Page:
Terry Francona: Cleveland Indians had no other thought than starting Trevor Bauer

CHICAGO -- The Cleveland Indians could have gone with soft-tossing left-hander Ryan Merritt or right-handed flamethrower Danny Salazar for the start in Game 5 of the 2016 World Series against the Chicago Cubs at Wrigley Field, but manager Terry Francona decided to stick with Trevor Bauer.

Despite Bauer not making it through the fifth inning in any of his three postseason starts to this point, Francona is sticking by him to start against the Cubs in Game 5 with the Indians having a chance to clinch the World Series Championship for the first time since 1948.

“Ryan did a really good job in his game in Toronto, but Trevor's been a really good pitcher for us for four years,” Francona said. “If we thought that the finger was getting in the way, I understand it. But he's come so far and battled this thing so much that I think his better game is ahead of him.”

In his previous World Series start, a 5-1 Cubs win in Game 2 at Progressive Field last Wednesday, Bauer lasted just 3.2 innings despite limiting the Cubs to two earned runs after allowing six hits and two walks.

Conversely, despite allowing three walks, Cubs starter Jake Arrieta threw 5.2 innings of no-hit baseball before giving up two hits to the Indians and being relieved of duty in the bottom of the sixth. Arrieta surrendered only one earned run and struck out six hitters while pitching the Cubs to a 1-1 tie in the World Series.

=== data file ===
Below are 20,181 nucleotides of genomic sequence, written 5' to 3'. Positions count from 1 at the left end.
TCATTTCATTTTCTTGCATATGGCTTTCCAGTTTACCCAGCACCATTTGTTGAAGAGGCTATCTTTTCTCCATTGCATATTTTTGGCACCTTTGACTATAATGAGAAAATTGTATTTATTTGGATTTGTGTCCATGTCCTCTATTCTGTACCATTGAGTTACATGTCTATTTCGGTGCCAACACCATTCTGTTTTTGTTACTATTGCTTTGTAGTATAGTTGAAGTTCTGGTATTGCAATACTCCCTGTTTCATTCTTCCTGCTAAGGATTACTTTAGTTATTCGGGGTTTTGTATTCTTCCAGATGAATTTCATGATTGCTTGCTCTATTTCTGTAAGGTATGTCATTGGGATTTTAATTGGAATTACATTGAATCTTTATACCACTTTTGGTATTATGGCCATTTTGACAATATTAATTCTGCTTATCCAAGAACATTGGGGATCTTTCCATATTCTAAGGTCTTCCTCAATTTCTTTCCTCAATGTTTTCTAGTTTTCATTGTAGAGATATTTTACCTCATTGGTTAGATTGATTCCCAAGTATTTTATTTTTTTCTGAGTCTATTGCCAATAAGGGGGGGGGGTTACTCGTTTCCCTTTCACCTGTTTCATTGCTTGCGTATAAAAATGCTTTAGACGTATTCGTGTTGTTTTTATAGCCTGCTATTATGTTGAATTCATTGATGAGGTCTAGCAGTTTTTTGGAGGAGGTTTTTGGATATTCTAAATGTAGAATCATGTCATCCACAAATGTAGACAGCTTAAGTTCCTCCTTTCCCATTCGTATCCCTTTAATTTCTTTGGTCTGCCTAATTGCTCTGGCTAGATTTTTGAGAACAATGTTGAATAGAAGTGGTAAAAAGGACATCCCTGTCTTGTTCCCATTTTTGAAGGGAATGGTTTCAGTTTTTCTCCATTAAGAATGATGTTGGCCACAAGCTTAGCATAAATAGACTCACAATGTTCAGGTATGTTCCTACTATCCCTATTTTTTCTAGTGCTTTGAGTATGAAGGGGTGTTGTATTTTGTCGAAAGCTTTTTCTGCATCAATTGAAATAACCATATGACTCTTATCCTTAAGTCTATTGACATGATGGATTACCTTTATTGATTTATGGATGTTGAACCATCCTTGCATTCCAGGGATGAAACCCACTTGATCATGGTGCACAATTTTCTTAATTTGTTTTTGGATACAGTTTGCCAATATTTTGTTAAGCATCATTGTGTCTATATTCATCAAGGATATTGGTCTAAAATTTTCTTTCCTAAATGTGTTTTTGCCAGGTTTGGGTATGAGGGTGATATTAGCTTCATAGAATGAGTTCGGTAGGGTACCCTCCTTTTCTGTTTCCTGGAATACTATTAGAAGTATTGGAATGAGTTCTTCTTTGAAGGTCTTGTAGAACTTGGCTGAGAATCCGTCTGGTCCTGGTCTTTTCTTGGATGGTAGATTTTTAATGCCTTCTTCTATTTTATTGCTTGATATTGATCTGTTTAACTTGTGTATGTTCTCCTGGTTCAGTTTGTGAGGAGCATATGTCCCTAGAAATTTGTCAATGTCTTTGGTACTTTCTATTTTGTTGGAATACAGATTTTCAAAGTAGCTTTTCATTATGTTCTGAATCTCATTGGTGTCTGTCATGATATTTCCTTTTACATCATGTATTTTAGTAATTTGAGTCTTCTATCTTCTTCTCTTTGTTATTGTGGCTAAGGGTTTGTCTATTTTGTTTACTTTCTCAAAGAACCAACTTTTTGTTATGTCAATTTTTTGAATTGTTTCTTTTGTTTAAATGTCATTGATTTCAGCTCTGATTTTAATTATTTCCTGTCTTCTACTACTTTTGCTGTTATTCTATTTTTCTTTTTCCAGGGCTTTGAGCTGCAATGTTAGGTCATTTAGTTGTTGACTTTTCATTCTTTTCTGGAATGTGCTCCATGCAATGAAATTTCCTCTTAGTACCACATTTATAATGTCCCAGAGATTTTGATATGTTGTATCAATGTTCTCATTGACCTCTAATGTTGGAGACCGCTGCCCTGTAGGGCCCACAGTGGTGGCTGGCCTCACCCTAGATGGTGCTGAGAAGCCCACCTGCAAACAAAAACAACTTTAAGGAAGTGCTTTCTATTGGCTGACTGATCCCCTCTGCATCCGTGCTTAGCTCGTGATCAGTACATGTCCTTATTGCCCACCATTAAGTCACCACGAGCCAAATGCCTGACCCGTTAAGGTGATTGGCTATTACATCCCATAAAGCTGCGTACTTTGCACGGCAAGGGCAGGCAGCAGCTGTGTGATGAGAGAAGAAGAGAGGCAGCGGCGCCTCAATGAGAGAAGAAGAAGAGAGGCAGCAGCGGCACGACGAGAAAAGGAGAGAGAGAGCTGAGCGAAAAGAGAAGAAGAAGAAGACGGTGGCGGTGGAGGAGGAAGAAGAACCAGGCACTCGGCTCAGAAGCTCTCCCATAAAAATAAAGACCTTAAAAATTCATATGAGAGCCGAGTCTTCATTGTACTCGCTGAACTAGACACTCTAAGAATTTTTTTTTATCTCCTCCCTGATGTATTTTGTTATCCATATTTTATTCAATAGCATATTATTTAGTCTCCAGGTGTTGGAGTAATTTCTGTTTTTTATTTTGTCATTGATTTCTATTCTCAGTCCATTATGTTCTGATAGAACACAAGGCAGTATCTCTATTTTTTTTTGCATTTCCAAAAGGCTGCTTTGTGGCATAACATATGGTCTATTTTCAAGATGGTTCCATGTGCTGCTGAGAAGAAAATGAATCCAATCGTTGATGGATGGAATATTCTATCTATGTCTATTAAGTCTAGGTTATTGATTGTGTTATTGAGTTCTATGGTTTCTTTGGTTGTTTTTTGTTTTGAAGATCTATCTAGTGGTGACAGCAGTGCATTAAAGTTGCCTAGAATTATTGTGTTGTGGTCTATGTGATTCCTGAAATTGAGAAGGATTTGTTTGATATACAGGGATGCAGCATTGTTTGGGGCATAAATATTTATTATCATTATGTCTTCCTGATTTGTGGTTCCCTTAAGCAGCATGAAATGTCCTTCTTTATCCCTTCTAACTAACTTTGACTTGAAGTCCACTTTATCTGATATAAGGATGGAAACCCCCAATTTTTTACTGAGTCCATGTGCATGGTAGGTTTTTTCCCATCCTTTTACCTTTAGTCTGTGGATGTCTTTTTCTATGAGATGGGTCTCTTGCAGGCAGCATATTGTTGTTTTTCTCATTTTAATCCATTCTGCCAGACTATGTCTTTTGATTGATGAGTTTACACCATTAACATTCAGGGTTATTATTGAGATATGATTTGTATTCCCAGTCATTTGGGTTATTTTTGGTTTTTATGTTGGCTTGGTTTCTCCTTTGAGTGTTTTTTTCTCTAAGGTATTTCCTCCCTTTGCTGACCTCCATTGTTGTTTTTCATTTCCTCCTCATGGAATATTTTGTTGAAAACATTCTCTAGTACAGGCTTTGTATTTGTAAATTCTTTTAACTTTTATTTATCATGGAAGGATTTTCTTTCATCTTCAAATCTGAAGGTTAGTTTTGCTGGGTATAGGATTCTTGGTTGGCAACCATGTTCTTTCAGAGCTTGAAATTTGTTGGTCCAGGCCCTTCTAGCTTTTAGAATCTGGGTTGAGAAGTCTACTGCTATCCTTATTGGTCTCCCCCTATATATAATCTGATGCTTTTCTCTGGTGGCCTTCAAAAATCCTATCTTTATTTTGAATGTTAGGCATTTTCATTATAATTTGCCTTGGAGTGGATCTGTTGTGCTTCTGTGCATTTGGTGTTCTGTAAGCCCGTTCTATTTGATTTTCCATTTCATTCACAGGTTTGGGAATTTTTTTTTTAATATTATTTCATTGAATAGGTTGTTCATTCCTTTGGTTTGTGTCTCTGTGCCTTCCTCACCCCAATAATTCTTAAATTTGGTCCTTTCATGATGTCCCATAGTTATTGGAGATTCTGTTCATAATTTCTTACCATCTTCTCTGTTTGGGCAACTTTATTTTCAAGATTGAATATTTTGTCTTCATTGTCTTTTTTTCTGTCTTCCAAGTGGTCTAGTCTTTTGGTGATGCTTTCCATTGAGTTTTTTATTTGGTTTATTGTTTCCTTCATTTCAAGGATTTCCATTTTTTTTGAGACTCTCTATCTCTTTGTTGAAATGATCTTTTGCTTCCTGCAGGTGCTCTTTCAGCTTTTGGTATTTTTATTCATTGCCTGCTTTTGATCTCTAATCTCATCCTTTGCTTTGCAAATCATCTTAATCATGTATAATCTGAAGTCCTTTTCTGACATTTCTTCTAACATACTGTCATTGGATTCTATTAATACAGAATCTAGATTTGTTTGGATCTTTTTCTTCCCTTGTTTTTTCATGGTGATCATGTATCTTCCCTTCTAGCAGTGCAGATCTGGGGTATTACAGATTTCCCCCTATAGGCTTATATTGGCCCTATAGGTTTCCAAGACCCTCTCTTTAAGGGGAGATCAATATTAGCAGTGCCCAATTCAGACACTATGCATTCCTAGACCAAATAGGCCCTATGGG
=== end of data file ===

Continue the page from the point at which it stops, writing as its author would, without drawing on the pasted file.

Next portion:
Over nine innings of work during the postseason, Bauer has allowed 12 hits and five runs, all earned, with two home runs and four walks against nine strikeouts. And that includes a Game 3 start in the American League Championship Series, where Bauer lasted only two-thirds of an inning because of a finger laceration.

The Indians were hopeful Bauer could pitch less than a week after suffering the injury, but the opposite proved to be true against the Toronto Blue Jays in Game 3 at Rogers Centre.

With one man on base and two out in the bottom of the first inning, blood began dripping out of Bauer’s wound, and he was using his jersey and pants in an attempt to stop the bleeding, but when Blue Jays manager John Gibbons walked to home plate to talk with the umpire, a conversation ensued and lasted several minutes.

The Indians’ medical staff attempted to stop the bleeding, but could not get that done, which forced Francona to pull Bauer from the game.

Although the laceration has healed, Bauer will have the added responsibility of swinging a bat in the National League park tonight, but the Indians are confident he will be able to handle the lumber if necessary.

“We’ll see what he’s capable of doing without doing damage,” Francona said. “We haven’t wanted to push it.”


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